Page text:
The big supermarkets have had a tough time, but don’t count them out just yet…
The way we buy groceries is changing, which is putting huge pressure on the supermarkets. This much we know because of an almost daily diet of news stories that tell of how, for example, Tesco and Sainsbury’s are struggling to fight off competition from German discounters. But how true is this picture? Without denying the challenges, it’s worth taking a step back and looking at some raw statistics.
According to analysts Kantar Worlpanel, at the turn of 2016/17, the so-called ‘big four’ – Tesco, Sainsbury’s, Asda and Morrisons – collectively commanded 71.3% of the British grocery market. While that figure is down from 74.1% two years ago, it still speaks of retailers with heft and reach.
This picture is backed up by our research for the InternetRetailing UK Top 500, which sees leading supermarkets performing strongly. While this is in part because of the Footprint of the companies – our Index favours bigger companies – that’s by no means the whole story. We found the sector performs particularly strongly in three Dimensions: Strategy & Innovation, Mobile & Cross-channel, and Operations & Logistics. Below, we look at each of these in turn.
Strategy & Innovation: it may seem counterintuitive to suggest that big supermarkets are innovative but this is an area where size matters. That’s because supermarkets can afford to experiment at a small scale to see if things work, but then have the resources to undertake large scale transformative projects.
For an example of how this works, consider the tie-up between Sainsbury’s and Argos. In January 2015, the (then) two companies announced that Argos was opening 10 digital-format stores, concessions, within Sainsbury’s branches. “These 10 Argos stores will complement our supermarket offer, giving customers the opportunity to shop for an extended range of non-food items,” noted Sainsbury’s CEO Mike Coupe at the time.
Clearly, things went well. Sainsbury’s subsequently bought Home Retail Group, the parent company of Argos and Habitat. The supermarket is revamping stores around the country to include Argos concessions and, in September 2016, announced plans to open five Mini Habitat stores in Sainsbury’s stores.
Mobile & Cross-channel: according to InternetRetailing research, the load time for supermarkets’ mobile websites outperforms the fashion sector. It’s a reminder that many supermarkets were early onto the web and have been able to bring their experience to bear on the transition to a mobile-first world.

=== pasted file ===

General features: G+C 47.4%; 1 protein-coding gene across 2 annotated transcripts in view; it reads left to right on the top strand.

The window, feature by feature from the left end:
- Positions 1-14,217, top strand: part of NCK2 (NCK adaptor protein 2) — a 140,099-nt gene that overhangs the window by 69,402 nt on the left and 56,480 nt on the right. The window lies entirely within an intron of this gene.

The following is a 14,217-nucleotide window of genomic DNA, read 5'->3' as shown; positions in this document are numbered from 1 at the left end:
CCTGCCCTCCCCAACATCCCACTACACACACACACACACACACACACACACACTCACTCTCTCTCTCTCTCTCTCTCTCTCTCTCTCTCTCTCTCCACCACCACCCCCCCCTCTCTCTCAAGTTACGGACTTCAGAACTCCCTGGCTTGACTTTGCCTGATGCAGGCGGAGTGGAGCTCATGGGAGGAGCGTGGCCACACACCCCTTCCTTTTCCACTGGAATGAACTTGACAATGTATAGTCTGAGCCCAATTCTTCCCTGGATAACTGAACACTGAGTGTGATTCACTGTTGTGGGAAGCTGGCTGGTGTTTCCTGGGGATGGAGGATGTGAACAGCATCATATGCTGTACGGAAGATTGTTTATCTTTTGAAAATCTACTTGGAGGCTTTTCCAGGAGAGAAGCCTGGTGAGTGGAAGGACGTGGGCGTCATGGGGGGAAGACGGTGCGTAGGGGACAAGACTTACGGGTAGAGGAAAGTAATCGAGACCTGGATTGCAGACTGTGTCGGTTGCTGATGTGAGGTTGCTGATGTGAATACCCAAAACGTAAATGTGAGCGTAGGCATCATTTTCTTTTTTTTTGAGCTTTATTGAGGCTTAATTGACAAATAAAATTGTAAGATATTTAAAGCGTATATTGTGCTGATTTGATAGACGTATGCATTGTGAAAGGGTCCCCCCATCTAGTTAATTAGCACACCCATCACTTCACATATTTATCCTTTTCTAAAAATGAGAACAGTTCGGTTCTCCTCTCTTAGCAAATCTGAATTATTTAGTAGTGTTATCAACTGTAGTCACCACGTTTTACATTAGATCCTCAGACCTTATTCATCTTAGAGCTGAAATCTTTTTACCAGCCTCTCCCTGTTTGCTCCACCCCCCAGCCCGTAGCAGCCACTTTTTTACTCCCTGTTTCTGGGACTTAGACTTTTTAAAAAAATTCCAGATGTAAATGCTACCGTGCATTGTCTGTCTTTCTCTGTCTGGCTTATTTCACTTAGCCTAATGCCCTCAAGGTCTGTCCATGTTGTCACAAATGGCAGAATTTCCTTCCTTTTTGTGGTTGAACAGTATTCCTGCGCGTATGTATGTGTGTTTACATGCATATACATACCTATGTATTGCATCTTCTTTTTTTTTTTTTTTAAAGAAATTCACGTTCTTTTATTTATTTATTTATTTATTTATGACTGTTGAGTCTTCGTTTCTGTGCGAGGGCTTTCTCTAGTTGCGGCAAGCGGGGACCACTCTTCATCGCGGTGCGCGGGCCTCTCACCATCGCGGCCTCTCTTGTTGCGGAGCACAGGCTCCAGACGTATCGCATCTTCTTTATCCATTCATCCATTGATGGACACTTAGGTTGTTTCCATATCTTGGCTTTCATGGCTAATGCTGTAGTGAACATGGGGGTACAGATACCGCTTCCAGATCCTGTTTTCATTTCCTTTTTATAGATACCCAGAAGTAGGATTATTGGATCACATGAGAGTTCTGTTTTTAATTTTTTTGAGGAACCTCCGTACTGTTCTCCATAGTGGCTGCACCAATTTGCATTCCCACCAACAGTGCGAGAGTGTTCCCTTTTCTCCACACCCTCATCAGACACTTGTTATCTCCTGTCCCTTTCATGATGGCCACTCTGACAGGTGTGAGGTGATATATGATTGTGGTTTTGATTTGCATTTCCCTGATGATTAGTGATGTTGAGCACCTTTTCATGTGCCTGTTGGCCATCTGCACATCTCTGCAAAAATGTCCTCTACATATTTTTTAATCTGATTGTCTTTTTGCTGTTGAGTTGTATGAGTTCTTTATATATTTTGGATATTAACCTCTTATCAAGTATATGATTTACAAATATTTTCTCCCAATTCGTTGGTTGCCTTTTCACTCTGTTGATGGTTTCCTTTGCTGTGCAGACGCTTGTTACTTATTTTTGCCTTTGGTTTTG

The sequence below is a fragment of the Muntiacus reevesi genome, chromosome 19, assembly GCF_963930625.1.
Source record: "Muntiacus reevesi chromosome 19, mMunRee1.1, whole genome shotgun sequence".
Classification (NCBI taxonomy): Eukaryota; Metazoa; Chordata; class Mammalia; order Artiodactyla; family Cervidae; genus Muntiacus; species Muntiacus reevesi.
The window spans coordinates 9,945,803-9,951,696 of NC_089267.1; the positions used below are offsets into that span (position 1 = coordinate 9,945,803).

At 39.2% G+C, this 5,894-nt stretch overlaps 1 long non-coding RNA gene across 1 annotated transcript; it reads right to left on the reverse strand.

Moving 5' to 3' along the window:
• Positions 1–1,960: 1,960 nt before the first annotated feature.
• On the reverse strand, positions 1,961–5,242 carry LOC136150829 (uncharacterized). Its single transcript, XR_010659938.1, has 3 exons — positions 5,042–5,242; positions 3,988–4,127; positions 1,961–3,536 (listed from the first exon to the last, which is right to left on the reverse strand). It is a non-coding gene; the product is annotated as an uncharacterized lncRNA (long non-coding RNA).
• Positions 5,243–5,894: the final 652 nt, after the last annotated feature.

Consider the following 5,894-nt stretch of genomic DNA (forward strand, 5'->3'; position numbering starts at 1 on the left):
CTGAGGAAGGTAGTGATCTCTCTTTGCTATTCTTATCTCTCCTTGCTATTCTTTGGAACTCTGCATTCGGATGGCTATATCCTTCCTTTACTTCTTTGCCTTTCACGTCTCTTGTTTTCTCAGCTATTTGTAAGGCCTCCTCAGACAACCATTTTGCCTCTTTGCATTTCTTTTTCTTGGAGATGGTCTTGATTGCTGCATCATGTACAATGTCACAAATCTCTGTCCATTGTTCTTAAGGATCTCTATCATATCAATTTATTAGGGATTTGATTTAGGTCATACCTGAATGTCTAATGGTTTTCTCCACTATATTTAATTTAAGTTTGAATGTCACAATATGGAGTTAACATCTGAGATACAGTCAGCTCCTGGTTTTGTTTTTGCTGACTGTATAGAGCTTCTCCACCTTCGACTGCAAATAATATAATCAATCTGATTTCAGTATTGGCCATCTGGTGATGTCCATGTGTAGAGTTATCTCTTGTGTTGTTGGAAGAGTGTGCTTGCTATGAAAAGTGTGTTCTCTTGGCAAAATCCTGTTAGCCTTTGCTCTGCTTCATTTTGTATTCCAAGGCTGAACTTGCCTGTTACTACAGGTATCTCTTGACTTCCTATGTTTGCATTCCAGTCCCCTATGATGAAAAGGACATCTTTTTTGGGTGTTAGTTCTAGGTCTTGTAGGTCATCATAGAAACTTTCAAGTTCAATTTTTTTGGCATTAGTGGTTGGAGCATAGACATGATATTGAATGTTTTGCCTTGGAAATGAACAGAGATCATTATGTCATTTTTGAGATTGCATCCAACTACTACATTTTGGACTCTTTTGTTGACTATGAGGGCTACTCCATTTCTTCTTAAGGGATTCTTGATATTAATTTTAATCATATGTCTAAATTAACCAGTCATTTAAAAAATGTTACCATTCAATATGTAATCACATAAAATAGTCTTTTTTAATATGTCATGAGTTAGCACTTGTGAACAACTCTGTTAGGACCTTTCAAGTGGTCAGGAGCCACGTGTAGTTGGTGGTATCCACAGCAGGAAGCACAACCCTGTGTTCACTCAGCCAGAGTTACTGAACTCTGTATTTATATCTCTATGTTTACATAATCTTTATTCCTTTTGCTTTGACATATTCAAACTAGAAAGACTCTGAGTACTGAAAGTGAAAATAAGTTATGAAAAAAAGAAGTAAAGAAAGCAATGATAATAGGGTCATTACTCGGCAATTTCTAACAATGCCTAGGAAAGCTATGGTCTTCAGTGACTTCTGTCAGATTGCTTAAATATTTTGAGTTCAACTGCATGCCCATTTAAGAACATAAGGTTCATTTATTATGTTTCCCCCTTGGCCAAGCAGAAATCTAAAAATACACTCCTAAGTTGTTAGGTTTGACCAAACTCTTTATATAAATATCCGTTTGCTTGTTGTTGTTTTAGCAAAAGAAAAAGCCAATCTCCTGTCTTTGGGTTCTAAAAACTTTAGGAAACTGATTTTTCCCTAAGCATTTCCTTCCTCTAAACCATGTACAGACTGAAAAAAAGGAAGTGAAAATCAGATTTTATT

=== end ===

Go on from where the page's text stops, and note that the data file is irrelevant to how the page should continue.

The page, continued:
To inject a note of caution, the idea of cross-channel retail poses problems for supermarkets in that supermarkets have traditionally expanded by building and buying more stores. Along with other factors, the rise of ecommerce has undermined this strategy of ‘more is more’. In January 2016, Tesco CEO Dave Lewis announced that the retailer wasn’t going to proceed with the construction of 49 large supermarkets because the company “quite simply could not afford” them. One lesson here is that supermarkets need to make real estate work as part of a wider cross-channel strategy.
Logistics & Operations: of the three areas where supermarkets perform best, this is perhaps the least surprising. When customers order a weekly shop, it can’t arrive a day late and every delivery slot has to be honoured. Accordingly, supermarkets quickly invested in the infrastructure necessary to make this happen, to the extent that vans unloading groceries are now a familiar sight on Britain’s streets.
That said, there’s no room for complacency. For a start, as Morrisons discovered a few years back when it didn’t prioritise ecommerce, not focusing on digital makes investors and customers unhappy. More seriously, the recent announcement of Morrisons at Amazon, which enables Prime Now members in London and parts of Hertfordshire to have a grocery order delivered within the hour, offers clues as to how this sector will develop.
It will also be intriguing to see how new kinds of services, such as the Amazon Dash replenishment service, which enables customers to order such products as washing powder at the click of a button, will affect the grocery sector. It may be that such services will erode the need for the family shop at a time when the notion of buying groceries for the week is already anathema to many urban and younger customers. If this is the case, the supermarkets will need to respond.
To conclude… while we shouldn’t underestimate the challenges faced by the supermarkets, the idea that the companies themselves aren’t aware of the problems or finding effective ways to fight is to overstate what’s happening. Announcements of the death throes of the British supermarket, while they make for good headlines, are premature.